Tenth District Legionnaire

There is a Ravnica micro-story that follows a Tenth District Guard rising through the ranks. They first become Tenth District Veteran, and then a Battlefield Promotion makes them into Tenth District Legionnaire. While a rarity downshift doesn’t seem very fitting with the flavor, it’s a welcome promotion for Heroic strategies in Pauper! It’s very aggressive, and it can easily grow out of control with the right support.

Mono White Heroic has been a long-standing deck in the format, and Mono Red Heroic has come and gone over the years, but there have been few reasons to run both colors in the one deck. Tenth District Legionnaire is definitely the kind of piece that’s been needed to take the best of both decks and turn them into something truly impressive. You have access to broken pump spells like Mutagenic Growth, which will cause Legionnaire to attack for 5 on turn two! You can take a leaf out of Mono White Heroic’s book and run auras like Ethereal Armor, or you can take Mono Red Heroic’s spell-based approach with Ancestral Anger and Brute Force. If you were to lean more into instants and sorceries, you can be a bit more explosive with creatures like Kiln Fiend. The final deck will likely be a mix of these two approaches, and hopefully will become the best of both worlds.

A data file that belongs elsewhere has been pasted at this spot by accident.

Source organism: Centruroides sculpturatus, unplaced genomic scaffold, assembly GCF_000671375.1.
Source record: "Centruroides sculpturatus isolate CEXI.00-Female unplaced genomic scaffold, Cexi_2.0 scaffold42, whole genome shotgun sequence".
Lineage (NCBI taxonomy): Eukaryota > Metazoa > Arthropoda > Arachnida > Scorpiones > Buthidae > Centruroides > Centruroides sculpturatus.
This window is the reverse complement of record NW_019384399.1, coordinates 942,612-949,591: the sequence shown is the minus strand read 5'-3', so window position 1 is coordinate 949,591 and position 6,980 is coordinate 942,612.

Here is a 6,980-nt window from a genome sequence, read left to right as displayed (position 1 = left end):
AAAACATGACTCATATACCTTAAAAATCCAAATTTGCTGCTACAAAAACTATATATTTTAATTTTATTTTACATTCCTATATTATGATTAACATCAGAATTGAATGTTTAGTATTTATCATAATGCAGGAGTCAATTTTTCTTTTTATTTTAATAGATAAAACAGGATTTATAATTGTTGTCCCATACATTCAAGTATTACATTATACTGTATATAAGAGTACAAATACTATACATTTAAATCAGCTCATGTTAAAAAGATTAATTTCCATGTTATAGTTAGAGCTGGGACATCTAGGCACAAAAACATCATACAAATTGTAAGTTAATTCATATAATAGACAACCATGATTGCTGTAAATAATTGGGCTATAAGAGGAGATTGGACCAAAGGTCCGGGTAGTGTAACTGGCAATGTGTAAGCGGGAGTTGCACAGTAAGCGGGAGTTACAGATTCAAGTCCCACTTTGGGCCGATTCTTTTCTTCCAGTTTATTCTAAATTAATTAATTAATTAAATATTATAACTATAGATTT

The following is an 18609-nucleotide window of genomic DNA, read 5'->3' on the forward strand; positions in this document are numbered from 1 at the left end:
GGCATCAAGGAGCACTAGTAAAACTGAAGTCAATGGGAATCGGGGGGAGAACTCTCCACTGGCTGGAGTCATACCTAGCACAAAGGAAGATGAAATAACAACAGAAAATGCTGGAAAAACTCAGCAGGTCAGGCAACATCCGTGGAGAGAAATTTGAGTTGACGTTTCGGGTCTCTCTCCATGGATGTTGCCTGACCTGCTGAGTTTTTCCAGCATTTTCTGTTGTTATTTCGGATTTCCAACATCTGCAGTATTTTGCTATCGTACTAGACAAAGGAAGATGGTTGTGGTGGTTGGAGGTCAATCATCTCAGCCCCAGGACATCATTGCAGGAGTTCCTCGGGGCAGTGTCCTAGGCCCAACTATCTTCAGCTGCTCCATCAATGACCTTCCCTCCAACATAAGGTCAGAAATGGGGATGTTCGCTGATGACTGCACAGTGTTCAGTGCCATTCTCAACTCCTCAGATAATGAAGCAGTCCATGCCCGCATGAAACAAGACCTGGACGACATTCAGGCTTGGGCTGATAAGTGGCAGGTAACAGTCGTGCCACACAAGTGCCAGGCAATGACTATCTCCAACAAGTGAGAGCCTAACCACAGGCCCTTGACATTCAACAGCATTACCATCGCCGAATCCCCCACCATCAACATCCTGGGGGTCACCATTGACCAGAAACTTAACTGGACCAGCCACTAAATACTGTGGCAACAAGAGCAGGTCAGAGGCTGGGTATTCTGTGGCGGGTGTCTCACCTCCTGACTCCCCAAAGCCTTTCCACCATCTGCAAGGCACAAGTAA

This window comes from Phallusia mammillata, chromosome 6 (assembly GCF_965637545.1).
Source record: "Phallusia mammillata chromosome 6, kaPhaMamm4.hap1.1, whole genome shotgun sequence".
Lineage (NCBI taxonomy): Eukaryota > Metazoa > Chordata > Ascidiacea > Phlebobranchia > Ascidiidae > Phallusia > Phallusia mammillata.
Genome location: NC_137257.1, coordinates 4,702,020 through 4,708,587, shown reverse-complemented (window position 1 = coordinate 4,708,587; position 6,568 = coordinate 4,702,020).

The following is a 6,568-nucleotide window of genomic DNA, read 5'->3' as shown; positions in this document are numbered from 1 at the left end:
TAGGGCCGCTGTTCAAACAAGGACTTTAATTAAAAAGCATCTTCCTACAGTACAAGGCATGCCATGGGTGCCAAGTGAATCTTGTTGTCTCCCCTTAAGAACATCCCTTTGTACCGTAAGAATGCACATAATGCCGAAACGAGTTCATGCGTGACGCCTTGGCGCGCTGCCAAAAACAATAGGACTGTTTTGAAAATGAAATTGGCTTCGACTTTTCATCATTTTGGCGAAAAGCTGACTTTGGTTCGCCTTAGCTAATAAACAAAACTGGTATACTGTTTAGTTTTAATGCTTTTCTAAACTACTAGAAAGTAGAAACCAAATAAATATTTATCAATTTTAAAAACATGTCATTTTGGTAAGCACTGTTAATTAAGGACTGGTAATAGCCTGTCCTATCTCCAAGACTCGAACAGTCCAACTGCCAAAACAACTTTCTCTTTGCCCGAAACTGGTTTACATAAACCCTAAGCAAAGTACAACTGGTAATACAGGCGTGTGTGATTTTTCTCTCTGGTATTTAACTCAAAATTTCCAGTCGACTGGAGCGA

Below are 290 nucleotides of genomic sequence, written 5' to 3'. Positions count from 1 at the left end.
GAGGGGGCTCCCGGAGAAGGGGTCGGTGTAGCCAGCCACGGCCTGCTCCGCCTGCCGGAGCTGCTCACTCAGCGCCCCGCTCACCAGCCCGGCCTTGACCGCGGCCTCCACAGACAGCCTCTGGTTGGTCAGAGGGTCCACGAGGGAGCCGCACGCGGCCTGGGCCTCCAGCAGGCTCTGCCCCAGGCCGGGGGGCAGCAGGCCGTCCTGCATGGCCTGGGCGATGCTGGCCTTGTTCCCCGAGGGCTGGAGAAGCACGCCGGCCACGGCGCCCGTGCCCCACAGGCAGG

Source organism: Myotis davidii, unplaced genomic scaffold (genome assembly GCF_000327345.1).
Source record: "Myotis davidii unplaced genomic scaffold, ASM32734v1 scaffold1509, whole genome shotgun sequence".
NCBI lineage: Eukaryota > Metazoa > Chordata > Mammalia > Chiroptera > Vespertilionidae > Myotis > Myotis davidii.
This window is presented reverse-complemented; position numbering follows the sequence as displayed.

Izzet Charm

Izzet Charm has always been the flex spot of many Delver-style decks over the years, and now Pauper will be no different. Its power lies not in any individual ability, but in its flexibility; the three wildly different modes give it the ability to adapt to almost any situation, or simply help you dig for the right card. If you don’t need to hit something with a slightly more expensive Spell Pierce or Shock, then a slightly more expensive Careful Study will do just fine.

A couple of copies of this will likely show up in Izzet Faeries or Delver lists, as well as the Serpentine Curve decks. This will likely fight with Fire//Ice in the flex spot, and it will change based on the metagame, but I imagine Izzet Charm’s increased flexibility will give it the edge in most scenarios.

Militia Bugler

Militia Bugler was originally uncommon in Core Set 2019, and it has seen occasional play since then. It has shown up in Humans and Death and Taxes lists in Modern as a way to dig for threats, and to grind out against removal. The stats are very good for the rate, and vigilance can be very relevant, especially against aggressive decks. Most of the cheap creatures in the format have two power, so they’ll struggle to break past Bugler without wasting a burn spell on them.